Time to Toughen the SOLs?

Longwood professor Emily Williamson argued in 2012 that “SOL tests have helped Virginia to raise its standards but now it is time to raise them again.”

Prof. Williamson used accreditation to measure improvement.  In light of the wholesale and shifting manipulation of the accreditation process (e.g., the recent change that resulted in no Virginia school being denied accreditation), accreditation is a bogus measure. 

The SOL pass rates are less problematic and they give us a chance to test the hypothesis, especially as to whether raising standards would improve learning.  Let’s look at those data.

As of 2012, the average pass rates had, for the most part, risen consistently since 2006, the start date of the VDOE database (as accessible on the Web).

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History and Social Science dropped in 2011 in response to a revision of the tests.  The smaller (but, on the statewide scale, non-trivial) 2011 decreases in the writing, reading, and math pass rates probably were the result of the General Assembly’s crackdown on abuse of the VGLA to artificially boost pass rates. 

Overall, however, the data were consistent with the Williamson hypothesis, at least as to earlier changes.  Then, in 2012 the Board of Education (taking the same view as Williamson?) installed new, tougher math tests; 2013 saw the introduction of new, more rigorous tests in English and Science.  Along with the earlier change in the history tests, this provided a chance to test the Williamson hypothesis going forward.

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With each new test, the statewide pass rates fell, as would be expected.  The rates then bounced back.  Some of them.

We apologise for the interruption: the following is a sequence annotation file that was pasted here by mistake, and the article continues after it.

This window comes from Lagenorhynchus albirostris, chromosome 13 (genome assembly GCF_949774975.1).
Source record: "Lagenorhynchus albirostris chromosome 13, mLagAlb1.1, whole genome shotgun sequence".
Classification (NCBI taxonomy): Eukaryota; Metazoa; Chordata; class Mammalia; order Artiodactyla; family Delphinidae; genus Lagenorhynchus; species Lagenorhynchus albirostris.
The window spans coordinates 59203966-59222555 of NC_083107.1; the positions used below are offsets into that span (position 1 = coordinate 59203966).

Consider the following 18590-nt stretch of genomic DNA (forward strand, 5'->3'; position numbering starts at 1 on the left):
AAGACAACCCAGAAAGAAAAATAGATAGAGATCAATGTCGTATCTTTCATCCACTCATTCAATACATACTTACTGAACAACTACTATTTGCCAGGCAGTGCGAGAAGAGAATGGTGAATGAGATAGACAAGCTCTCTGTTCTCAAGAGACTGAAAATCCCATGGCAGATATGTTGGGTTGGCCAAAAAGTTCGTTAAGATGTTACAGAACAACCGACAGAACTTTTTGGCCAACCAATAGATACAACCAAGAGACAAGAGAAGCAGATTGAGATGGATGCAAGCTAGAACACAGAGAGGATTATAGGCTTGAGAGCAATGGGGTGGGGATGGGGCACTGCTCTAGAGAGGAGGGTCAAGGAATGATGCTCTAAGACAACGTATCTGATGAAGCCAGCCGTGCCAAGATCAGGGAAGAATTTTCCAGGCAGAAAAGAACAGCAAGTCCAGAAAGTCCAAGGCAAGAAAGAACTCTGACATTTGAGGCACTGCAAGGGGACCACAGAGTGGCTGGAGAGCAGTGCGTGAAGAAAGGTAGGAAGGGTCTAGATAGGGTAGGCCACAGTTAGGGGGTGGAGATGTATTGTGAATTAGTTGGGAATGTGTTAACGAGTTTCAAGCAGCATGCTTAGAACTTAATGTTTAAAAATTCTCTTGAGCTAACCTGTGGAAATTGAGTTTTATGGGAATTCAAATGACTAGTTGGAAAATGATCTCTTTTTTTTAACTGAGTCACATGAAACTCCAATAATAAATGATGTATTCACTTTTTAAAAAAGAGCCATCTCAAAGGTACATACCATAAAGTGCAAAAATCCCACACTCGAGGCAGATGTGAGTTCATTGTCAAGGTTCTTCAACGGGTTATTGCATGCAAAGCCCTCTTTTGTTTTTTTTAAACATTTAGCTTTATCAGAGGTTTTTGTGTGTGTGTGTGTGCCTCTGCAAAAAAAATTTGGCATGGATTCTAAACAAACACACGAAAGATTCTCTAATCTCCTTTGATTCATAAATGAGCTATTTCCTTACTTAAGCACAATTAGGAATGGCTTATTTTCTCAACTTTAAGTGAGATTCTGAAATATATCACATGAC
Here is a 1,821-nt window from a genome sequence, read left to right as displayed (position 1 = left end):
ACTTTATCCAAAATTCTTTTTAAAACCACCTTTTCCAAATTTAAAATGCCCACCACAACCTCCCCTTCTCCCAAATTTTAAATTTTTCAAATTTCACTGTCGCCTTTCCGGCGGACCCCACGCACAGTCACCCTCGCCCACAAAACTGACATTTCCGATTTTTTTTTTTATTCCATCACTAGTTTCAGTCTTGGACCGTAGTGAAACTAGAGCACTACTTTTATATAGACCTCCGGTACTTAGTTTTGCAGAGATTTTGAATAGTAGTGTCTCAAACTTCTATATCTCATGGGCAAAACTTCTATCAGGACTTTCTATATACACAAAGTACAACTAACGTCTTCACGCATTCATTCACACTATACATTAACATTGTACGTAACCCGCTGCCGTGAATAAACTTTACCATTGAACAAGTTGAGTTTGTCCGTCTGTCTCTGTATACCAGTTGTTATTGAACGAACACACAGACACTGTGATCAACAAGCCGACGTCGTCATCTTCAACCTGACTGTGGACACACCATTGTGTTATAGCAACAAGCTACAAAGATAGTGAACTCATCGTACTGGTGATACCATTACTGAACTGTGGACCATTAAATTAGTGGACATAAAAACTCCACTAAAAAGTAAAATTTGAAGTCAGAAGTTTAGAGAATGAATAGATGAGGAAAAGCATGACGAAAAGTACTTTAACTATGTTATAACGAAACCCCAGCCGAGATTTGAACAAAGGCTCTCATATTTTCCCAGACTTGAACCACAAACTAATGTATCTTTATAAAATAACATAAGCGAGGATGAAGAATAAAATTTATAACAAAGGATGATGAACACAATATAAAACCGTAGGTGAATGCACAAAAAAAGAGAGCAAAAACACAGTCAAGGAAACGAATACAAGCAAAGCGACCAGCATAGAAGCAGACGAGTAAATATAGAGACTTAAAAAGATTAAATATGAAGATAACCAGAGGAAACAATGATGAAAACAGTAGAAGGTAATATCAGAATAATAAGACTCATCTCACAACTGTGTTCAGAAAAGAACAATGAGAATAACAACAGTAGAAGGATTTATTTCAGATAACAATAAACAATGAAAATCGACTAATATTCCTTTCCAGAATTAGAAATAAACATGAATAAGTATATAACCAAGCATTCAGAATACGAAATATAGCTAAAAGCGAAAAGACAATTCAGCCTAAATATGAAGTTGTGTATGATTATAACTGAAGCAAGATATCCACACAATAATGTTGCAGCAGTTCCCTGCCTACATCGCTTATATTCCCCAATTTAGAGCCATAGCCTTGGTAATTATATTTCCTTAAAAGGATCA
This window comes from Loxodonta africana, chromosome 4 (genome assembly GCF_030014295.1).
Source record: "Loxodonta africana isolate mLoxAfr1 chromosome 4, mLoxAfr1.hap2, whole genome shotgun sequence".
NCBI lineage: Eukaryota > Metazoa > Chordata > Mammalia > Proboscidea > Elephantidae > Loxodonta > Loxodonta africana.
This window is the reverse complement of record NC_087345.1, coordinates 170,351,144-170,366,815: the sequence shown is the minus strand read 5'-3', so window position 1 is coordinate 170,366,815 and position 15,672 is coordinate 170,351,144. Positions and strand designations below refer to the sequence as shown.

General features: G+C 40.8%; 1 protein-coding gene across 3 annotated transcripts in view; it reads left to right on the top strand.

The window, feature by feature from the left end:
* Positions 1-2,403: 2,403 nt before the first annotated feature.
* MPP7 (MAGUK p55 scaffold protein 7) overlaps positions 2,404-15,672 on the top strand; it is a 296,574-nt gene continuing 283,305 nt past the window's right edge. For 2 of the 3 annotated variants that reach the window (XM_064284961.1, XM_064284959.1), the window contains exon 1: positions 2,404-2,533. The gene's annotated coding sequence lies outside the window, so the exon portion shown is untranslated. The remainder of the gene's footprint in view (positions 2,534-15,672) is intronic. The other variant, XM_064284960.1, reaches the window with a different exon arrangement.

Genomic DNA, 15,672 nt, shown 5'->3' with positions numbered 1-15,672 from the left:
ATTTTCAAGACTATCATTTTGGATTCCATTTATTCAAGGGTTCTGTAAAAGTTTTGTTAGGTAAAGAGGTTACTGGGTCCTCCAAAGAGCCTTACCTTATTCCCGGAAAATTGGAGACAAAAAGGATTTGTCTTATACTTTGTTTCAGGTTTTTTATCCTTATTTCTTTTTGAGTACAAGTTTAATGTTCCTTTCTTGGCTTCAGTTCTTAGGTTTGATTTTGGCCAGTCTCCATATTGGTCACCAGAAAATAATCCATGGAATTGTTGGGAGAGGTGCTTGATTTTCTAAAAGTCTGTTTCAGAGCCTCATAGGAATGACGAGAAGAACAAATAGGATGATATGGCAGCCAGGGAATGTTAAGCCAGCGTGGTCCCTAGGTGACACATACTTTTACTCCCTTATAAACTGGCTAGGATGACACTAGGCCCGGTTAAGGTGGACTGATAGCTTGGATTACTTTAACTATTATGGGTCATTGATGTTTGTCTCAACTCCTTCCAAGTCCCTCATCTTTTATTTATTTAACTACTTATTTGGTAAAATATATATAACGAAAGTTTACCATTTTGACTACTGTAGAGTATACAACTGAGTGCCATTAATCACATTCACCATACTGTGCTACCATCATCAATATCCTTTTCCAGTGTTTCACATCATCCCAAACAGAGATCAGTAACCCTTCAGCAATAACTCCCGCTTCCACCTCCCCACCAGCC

The math recovery from 2012 to 2015 might be explained by the Williamson hypothesis (although the huge drop in 2012 suggests that the earlier high pass rates didn’t represent a lot of learning of mathematics).  Reading, writing, and science enjoyed smaller recoveries.

These data do not tell us whether those pass rate increases reflect better learning or short term improvement from teaching better aligned with the new tests.  The year’s delay in improvement of the science, writing, and reading numbers (3 years for history) imply that there was a delay in adjusting the curricula and teaching to reflect the new tests.

The pass rate droops since 2016, however, falsify the notion of any long-term, test-driven improvement.  The Board of Education ran the test that Prof. Williamson suggested; the test failed.

Hmmm.  Let’s look at some division data to see if there is more to be learned regarding the Williamson hypothesis.

First, Richmond:

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Looking back for a moment, the data give us a picture of the magnitude of its VGLA cheating.  Here is a summary of Richmond’s pass rate gains from 2006 to 2011 and the decreases from 2010 to 2011.

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The History & SS drop can be attributed, at least in part, to the new tests.  The other 2011 losses average 52% of the earlier gains.  After we juxtapose those losses with the earlier, spectacular increases in VGLA testing in Richmond, it is hard to escape the conclusion that something like half of those pre-2011 pass rate increases were the result of cheating, not better learning.